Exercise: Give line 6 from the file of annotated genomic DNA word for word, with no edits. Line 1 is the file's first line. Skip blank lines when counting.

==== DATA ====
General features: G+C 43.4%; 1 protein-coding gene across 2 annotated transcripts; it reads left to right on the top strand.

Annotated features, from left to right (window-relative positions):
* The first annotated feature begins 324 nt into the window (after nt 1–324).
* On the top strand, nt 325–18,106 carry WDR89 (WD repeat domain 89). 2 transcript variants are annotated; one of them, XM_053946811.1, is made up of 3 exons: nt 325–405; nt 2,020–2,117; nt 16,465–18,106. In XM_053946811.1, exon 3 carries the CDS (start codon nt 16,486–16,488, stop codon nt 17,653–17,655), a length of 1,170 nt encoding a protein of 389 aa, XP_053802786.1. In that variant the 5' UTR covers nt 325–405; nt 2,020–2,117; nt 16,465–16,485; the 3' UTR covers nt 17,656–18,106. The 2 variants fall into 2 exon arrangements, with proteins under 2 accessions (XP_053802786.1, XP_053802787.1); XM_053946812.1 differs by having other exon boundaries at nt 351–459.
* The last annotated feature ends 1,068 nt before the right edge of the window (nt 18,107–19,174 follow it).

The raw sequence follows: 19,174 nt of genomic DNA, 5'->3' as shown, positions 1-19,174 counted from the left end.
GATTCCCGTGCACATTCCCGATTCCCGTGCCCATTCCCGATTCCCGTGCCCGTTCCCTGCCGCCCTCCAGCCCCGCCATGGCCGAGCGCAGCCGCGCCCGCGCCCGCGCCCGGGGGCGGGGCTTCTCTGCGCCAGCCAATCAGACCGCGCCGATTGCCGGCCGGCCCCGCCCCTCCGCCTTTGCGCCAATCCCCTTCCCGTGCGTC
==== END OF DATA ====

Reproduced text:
The raw sequence follows: 19,174 nt of genomic DNA, 5'->3' as shown, positions 1-19,174 counted from the left end.